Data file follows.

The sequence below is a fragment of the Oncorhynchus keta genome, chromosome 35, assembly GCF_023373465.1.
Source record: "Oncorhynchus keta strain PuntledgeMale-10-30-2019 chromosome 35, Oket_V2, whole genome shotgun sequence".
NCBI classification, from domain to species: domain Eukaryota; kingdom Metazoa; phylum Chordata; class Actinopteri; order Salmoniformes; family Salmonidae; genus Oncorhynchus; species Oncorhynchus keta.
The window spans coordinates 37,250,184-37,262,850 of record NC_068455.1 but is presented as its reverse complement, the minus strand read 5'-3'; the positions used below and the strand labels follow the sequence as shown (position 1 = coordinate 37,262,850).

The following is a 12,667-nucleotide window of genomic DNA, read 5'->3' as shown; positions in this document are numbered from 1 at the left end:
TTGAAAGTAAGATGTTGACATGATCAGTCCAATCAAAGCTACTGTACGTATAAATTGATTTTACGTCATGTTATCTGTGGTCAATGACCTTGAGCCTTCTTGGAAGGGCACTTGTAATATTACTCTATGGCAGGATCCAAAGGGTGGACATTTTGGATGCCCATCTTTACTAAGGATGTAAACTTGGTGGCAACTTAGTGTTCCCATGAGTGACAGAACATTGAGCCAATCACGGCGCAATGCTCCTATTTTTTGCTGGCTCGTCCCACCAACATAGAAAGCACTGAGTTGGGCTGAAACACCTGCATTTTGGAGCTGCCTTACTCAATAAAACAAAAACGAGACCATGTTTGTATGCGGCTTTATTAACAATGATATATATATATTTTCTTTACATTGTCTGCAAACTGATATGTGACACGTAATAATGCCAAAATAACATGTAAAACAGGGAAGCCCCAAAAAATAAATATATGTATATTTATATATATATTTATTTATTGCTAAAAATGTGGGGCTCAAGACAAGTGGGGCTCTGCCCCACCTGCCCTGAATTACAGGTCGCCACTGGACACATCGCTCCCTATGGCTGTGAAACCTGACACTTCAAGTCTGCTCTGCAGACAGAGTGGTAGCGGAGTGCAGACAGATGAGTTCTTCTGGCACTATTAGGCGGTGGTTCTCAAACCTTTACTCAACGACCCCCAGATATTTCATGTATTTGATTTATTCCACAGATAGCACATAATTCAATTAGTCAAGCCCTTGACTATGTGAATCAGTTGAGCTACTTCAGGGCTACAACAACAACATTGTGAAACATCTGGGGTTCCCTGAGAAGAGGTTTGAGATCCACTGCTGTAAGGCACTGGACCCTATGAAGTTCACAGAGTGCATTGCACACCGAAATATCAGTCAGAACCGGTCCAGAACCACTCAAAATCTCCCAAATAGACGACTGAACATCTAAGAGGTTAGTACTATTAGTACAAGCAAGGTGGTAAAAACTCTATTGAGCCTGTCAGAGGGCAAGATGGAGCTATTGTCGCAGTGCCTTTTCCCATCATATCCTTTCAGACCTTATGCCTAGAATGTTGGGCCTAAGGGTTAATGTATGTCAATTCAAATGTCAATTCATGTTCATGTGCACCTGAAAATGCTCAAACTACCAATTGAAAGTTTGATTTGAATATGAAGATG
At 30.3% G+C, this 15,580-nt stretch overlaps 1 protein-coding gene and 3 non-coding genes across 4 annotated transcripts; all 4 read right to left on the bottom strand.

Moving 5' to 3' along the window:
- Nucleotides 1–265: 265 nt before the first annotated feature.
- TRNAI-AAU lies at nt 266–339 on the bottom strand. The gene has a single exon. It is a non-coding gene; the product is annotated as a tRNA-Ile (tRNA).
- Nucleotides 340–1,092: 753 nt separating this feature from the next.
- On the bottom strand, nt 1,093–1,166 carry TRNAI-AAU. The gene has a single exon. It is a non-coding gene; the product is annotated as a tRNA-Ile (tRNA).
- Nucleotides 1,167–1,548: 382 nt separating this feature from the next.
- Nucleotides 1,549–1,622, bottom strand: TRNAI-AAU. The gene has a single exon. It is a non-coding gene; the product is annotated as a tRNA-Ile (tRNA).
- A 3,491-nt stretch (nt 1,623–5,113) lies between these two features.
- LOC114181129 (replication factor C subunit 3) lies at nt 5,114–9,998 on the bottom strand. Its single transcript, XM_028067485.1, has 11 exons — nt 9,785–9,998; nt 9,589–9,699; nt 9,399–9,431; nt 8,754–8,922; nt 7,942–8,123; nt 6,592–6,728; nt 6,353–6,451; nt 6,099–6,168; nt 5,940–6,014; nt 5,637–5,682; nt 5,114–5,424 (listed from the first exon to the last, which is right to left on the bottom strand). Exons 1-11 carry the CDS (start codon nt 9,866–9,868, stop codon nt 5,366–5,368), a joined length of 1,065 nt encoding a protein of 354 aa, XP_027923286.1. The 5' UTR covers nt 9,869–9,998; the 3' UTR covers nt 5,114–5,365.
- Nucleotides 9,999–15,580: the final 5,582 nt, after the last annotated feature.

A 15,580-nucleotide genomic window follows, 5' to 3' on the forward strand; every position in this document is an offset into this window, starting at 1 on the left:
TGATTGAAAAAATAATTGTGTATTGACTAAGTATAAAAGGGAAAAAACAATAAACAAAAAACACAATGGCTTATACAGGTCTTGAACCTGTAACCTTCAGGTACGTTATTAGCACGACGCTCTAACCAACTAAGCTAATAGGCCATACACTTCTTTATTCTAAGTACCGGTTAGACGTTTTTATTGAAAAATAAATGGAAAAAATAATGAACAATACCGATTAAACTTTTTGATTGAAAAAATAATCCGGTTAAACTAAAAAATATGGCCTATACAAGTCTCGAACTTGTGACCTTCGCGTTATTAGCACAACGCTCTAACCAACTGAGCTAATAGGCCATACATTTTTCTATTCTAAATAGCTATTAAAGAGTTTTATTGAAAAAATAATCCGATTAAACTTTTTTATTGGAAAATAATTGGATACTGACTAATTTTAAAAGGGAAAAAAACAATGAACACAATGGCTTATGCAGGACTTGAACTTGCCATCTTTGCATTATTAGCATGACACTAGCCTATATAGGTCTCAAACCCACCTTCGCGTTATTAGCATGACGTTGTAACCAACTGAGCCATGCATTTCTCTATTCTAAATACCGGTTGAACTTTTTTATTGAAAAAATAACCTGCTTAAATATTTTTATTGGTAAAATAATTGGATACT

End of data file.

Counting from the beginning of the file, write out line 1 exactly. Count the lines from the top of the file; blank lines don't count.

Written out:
The sequence below is a fragment of the Oncorhynchus keta genome, chromosome 35, assembly GCF_023373465.1.